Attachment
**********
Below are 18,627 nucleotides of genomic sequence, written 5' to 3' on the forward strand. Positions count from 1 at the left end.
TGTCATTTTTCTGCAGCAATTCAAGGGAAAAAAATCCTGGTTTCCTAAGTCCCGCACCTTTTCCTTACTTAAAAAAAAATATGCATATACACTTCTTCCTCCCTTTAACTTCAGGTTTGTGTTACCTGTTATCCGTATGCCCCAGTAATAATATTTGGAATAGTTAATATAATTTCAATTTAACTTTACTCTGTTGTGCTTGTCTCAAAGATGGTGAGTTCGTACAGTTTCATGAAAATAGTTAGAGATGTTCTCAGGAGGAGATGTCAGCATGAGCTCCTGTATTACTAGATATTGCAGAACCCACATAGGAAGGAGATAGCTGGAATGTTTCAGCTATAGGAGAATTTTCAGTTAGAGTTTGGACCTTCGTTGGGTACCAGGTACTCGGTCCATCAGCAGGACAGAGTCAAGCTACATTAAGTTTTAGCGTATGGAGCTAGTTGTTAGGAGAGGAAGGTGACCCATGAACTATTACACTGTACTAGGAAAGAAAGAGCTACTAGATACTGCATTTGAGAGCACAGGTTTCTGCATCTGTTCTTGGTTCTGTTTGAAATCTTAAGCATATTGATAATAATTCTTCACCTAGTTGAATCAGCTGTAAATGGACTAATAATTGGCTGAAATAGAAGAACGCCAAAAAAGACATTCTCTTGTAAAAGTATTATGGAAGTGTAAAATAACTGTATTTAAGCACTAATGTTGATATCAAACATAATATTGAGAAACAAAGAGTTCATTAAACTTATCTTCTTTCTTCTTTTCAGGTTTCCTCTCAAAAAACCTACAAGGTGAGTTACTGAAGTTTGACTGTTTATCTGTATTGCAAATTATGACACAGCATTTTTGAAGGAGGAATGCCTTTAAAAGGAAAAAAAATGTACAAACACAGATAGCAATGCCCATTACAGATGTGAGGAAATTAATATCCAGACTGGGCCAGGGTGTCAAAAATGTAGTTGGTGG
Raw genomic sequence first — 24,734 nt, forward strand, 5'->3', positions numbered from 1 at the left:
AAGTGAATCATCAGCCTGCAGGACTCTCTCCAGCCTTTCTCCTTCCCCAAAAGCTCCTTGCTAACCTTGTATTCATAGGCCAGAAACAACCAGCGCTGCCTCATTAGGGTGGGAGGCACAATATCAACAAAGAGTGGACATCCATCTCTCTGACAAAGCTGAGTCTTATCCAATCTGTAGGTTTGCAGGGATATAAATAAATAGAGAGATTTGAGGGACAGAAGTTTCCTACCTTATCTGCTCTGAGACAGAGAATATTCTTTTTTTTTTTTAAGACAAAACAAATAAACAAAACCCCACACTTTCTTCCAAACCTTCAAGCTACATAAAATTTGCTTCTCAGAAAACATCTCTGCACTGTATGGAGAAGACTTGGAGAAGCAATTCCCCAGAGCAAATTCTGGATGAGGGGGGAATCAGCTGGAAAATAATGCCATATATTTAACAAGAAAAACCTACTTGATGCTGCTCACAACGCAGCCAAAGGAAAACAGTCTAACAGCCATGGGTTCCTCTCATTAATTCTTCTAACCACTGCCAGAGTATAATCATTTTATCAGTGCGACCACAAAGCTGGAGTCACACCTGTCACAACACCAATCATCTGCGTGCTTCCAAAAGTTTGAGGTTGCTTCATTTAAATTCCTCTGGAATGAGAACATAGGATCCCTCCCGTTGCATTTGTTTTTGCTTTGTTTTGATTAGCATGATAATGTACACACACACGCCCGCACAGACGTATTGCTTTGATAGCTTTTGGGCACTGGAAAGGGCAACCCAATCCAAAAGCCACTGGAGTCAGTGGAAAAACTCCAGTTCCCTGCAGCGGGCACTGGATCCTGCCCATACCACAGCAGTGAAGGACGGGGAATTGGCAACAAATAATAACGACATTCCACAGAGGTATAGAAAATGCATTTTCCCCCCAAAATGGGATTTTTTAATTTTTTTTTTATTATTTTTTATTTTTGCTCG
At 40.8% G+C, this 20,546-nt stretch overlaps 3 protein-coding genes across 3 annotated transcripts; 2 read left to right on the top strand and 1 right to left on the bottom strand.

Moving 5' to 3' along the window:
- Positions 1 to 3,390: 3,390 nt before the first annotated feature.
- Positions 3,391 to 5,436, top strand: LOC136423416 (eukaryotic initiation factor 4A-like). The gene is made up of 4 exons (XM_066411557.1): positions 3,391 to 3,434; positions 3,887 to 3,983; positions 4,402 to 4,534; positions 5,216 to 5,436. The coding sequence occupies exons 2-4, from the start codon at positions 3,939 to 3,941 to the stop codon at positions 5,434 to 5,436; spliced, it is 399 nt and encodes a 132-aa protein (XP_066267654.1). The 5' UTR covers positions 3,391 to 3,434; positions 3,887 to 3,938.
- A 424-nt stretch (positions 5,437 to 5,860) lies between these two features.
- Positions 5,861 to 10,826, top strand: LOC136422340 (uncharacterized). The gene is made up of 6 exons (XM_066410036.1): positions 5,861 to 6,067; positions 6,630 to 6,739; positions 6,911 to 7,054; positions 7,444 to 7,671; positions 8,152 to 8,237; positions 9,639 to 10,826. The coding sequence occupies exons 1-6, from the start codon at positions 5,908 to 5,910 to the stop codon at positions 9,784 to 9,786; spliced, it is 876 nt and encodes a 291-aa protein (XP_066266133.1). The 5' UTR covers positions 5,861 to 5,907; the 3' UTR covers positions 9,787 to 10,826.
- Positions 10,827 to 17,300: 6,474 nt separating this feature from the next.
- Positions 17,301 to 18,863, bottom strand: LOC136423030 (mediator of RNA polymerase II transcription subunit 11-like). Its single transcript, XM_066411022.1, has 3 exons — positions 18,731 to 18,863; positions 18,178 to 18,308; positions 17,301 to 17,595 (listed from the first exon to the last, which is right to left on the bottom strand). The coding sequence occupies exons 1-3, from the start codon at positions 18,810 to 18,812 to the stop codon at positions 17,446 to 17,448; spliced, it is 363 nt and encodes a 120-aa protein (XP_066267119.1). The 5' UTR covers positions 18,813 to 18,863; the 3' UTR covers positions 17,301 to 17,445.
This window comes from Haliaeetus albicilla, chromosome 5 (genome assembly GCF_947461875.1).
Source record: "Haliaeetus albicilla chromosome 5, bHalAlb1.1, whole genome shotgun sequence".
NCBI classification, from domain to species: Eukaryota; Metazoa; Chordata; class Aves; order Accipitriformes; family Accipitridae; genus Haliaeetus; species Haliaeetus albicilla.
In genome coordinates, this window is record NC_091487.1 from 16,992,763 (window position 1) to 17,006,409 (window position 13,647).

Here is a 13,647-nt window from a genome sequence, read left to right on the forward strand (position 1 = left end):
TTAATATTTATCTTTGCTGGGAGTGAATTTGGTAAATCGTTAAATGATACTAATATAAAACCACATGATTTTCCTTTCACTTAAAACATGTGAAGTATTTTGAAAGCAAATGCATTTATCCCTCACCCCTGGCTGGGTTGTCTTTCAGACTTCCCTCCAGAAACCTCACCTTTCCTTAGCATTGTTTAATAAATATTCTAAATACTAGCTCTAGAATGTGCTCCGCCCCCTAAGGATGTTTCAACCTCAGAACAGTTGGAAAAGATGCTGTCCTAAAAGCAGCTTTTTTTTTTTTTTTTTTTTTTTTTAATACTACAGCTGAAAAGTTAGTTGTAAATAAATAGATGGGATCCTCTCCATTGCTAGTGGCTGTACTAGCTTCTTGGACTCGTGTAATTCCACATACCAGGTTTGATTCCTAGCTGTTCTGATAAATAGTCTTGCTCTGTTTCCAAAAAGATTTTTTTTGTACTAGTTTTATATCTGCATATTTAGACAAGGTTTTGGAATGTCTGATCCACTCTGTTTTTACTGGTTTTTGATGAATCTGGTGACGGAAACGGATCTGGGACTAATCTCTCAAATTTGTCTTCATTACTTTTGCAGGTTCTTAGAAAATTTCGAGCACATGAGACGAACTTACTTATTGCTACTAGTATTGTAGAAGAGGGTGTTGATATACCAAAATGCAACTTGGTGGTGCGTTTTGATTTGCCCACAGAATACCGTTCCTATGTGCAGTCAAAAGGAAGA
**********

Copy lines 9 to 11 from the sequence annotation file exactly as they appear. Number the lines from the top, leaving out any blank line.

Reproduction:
- A 424-nt stretch (positions 5,437 to 5,860) lies between these two features.
- Positions 5,861 to 10,826, top strand: LOC136422340 (uncharacterized). The gene is made up of 6 exons (XM_066410036.1): positions 5,861 to 6,067; positions 6,630 to 6,739; positions 6,911 to 7,054; positions 7,444 to 7,671; positions 8,152 to 8,237; positions 9,639 to 10,826. The coding sequence occupies exons 1-6, from the start codon at positions 5,908 to 5,910 to the stop codon at positions 9,784 to 9,786; spliced, it is 876 nt and encodes a 291-aa protein (XP_066266133.1). The 5' UTR covers positions 5,861 to 5,907; the 3' UTR covers positions 9,787 to 10,826.
- Positions 10,827 to 17,300: 6,474 nt separating this feature from the next.